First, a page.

Mobile Web Design
The question that I ask myself as a web designer is whether it’s right and obvious that our profession automatically covers the abilities of developing graphics and markup for mobile devices and tablets.
The current situation
More and more often I find in job ads the demand of particular and specific skills that concern web design and markup development for mobile devices and tablets. It’s also starting to proliferate requests for web designers just for this activity: and the thing makes me think. Obviously I’m not talking about Iphone/Android developers that is a completely different profession even for those who develop only graphics.
At the moment I think I can outline these differents professions (excluding Flash):
- traditional web designer
- mobile web designer?
- traditional developer
- mobile developer (iphone/android)
- apps mobile designer (that I wouldn’t exactly call web designer)
Respect to the last of these positions, I don’t think that who develops graphics for apps is a web designer, but more a graphic designer, because he can only recreate and personalize the components that development packages (see SDK) make available. This discussion is very long and complicated that goes beyond this post, but it would be nice to treat.
The web designer for mobile
The first of the professions listed above, sees the word “traditional” which is referred to websites consumed by PCs and laptops. But as we all know, on mobile devices can also be developed optimized web pages for these devices, so not just dedicated apps.
I think that the rules of design meant as graphics (colors, contrasts, logo positioning) are always valid , but many concepts and key points of the traditional web design fall in front of mobile devices.
For example take the screen resolution: it’s true that on mobile the user can’t resize the browser window , but it’s also true that for a strong web design, it’s necessary to consider all the resolutions of devices and maximize the space available. This forces us to re-consider the position of the menu, the contact information, the contents in the foreground, the quantity of text.
Moreover with the complete diffusion of the touch navigation system we have to foresee for example keys and links that are easy to click and activate with fingers, less precise of a mouse pointer.
And not to mention the weight of the pages which is a fundamental factor as there’s still a lack of real- flat rates for mobile access.
My idea is that this profession must be separated and different from the traditional web designer. It’s obvious that a curious, brilliant professional with an eye at the near future must seriously start dealing with these new features, but I think that it’s not right nor correct to confuse these two professions. There are many differences in terms of design, markup and user experience to be considered and the technical basis of a traditional web designer aren’t enough to be talented professional also on mobile.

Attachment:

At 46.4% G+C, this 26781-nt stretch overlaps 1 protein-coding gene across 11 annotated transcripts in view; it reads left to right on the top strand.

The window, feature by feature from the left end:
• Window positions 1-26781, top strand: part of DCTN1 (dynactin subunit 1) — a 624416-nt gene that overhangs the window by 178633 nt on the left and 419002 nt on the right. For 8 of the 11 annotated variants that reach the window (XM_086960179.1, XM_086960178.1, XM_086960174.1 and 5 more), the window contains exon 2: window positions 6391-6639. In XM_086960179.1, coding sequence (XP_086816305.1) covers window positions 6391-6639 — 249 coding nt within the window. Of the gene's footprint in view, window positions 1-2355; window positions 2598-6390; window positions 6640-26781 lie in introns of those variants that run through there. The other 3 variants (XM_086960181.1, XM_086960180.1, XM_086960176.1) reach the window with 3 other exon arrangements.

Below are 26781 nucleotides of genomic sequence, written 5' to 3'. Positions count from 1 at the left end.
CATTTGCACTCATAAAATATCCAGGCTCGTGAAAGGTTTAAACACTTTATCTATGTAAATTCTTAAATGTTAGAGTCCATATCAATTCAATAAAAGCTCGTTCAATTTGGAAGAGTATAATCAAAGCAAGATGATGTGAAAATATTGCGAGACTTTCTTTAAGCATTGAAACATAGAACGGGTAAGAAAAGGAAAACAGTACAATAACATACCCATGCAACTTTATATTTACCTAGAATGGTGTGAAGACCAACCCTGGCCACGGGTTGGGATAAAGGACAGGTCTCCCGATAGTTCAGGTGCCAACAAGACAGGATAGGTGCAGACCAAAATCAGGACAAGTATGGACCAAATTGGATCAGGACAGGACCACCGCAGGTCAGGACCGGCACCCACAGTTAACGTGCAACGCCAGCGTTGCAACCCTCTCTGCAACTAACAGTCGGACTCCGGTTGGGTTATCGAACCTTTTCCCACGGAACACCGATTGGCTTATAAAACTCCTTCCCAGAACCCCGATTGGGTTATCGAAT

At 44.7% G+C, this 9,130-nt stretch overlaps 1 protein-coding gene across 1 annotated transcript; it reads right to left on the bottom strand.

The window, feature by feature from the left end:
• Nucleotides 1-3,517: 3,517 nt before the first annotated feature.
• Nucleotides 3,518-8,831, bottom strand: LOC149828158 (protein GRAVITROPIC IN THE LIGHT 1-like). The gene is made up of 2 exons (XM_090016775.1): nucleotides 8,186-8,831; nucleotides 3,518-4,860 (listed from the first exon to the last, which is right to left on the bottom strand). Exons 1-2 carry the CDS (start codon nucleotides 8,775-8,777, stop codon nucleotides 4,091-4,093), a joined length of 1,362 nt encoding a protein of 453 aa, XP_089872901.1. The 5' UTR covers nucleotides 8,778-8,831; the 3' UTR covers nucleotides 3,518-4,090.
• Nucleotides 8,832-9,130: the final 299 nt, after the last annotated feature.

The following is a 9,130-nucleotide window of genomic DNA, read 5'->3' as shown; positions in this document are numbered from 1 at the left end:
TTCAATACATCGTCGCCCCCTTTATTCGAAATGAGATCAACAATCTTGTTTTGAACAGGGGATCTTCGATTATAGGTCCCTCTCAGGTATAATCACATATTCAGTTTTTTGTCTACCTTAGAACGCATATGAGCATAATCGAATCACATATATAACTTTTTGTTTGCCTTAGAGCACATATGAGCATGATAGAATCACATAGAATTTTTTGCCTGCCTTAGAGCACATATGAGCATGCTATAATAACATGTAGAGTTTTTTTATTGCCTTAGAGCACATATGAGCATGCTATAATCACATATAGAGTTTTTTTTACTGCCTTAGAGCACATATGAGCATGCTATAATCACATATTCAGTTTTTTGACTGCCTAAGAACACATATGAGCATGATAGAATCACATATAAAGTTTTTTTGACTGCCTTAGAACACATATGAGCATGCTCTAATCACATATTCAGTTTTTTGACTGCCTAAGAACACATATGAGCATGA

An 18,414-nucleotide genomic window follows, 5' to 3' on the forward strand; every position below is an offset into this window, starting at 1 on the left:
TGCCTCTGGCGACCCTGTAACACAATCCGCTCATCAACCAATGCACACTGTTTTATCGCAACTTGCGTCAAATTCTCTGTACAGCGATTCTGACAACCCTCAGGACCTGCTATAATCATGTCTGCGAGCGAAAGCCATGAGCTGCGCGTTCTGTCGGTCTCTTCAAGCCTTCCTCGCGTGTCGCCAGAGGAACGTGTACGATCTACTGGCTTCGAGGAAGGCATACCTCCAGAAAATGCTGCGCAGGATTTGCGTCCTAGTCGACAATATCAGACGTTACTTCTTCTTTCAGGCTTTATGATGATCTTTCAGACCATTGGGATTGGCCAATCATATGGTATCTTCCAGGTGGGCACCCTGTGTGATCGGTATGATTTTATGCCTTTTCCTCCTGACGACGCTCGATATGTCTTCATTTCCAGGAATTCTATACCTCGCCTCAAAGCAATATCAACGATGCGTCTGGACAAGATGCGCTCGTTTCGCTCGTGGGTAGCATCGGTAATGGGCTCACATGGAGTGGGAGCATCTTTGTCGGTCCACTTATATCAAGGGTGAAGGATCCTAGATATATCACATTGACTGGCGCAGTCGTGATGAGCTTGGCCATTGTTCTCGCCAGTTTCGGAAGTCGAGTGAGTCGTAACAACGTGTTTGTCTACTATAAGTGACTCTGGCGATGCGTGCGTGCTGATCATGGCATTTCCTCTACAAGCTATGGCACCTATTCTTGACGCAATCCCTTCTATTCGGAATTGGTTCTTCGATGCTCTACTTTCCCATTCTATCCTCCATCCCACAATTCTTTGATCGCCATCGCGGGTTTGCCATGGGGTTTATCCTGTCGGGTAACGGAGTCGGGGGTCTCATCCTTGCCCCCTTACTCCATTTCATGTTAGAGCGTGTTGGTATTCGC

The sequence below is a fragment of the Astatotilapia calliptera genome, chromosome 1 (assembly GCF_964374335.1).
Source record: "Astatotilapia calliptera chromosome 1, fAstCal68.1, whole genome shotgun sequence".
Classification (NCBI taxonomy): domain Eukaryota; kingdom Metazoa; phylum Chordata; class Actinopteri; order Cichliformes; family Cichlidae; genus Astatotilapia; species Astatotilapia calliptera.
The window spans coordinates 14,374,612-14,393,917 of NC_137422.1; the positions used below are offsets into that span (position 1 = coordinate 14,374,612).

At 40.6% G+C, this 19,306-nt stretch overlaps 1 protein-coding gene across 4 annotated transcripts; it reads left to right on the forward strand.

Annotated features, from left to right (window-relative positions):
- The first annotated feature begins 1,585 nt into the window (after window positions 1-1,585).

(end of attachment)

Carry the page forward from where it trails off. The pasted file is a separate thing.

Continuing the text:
I see the same problem recur with the arrival and success of flash. In the past it was requested and insisted that a web designer was also a flash designer, forgetting for example that flash works in vector.
The same thing is valid also for web agencies: it’s not enough that they have 100 excellent websites in portfolio to ensure to develop an excellent product even for mobile One needs to have the right resources and also the right tools. It’s useless to run for emulators! The feeling that gives a real device with its sensibility, the real brightness of the screen and the speed of rotation, are things that can’t be emulated (like the navigation speed).
Thinking of a professional that has 5-6 devices to test his mobile creations is improbable for me, at least until this particular request doesn’t become 50-60% of the total assets.
Fluid web design
A not easy “cushion” solution, but very performing is to create fluid web pages that are adaptable to all screen resolutions, even mobile.
I’m talking about those articles that regard the adaptive web design or “responsive web design” techniques for which, through css and a solid mark up, I’m able to bend the structure of the pages enough to make them suitable for mobile navigation. Using navigation systems that are adaptable, images in percentages and optimized fonts, a classical web designer can make his pages really ready for mobile, without requiring a development ad hoc.
This is also an argument that requires a deepening and a separate article, but to begin, I advice you this excellent reading.
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